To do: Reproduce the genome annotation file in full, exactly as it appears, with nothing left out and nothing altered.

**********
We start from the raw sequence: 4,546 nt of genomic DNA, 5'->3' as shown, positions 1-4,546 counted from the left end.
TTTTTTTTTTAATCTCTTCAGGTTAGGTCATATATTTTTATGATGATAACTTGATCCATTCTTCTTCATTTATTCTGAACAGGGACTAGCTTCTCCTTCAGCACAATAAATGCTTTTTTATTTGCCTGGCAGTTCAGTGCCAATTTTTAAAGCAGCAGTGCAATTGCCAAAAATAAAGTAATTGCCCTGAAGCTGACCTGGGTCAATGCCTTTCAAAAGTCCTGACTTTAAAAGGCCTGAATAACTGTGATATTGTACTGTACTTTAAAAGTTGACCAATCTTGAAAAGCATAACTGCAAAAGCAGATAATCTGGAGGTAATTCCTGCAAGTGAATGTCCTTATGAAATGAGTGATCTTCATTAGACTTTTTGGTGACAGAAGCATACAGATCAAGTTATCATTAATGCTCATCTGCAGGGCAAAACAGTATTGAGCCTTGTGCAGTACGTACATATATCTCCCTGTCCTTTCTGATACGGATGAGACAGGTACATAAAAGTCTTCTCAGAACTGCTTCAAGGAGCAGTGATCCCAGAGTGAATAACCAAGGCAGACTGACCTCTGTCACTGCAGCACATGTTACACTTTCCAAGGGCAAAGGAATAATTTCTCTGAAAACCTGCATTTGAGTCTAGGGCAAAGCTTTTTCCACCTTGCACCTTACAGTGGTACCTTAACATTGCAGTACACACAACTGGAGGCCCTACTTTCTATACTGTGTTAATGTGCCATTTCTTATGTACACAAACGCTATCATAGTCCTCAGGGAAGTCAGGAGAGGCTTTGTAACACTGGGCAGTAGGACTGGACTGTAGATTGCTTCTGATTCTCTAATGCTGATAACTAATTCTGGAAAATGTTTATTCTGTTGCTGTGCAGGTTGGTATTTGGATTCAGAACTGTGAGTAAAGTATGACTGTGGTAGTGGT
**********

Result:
We start from the raw sequence: 4,546 nt of genomic DNA, 5'->3' as shown, positions 1-4,546 counted from the left end.
TTTTTTTTTTAATCTCTTCAGGTTAGGTCATATATTTTTATGATGATAACTTGATCCATTCTTCTTCATTTATTCTGAACAGGGACTAGCTTCTCCTTCAGCACAATAAATGCTTTTTTATTTGCCTGGCAGTTCAGTGCCAATTTTTAAAGCAGCAGTGCAATTGCCAAAAATAAAGTAATTGCCCTGAAGCTGACCTGGGTCAATGCCTTTCAAAAGTCCTGACTTTAAAAGGCCTGAATAACTGTGATATTGTACTGTACTTTAAAAGTTGACCAATCTTGAAAAGCATAACTGCAAAAGCAGATAATCTGGAGGTAATTCCTGCAAGTGAATGTCCTTATGAAATGAGTGATCTTCATTAGACTTTTTGGTGACAGAAGCATACAGATCAAGTTATCATTAATGCTCATCTGCAGGGCAAAACAGTATTGAGCCTTGTGCAGTACGTACATATATCTCCCTGTCCTTTCTGATACGGATGAGACAGGTACATAAAAGTCTTCTCAGAACTGCTTCAAGGAGCAGTGATCCCAGAGTGAATAACCAAGGCAGACTGACCTCTGTCACTGCAGCACATGTTACACTTTCCAAGGGCAAAGGAATAATTTCTCTGAAAACCTGCATTTGAGTCTAGGGCAAAGCTTTTTCCACCTTGCACCTTACAGTGGTACCTTAACATTGCAGTACACACAACTGGAGGCCCTACTTTCTATACTGTGTTAATGTGCCATTTCTTATGTACACAAACGCTATCATAGTCCTCAGGGAAGTCAGGAGAGGCTTTGTAACACTGGGCAGTAGGACTGGACTGTAGATTGCTTCTGATTCTCTAATGCTGATAACTAATTCTGGAAAATGTTTATTCTGTTGCTGTGCAGGTTGGTATTTGGATTCAGAACTGTGAGTAAAGTATGACTGTGGTAGTGGT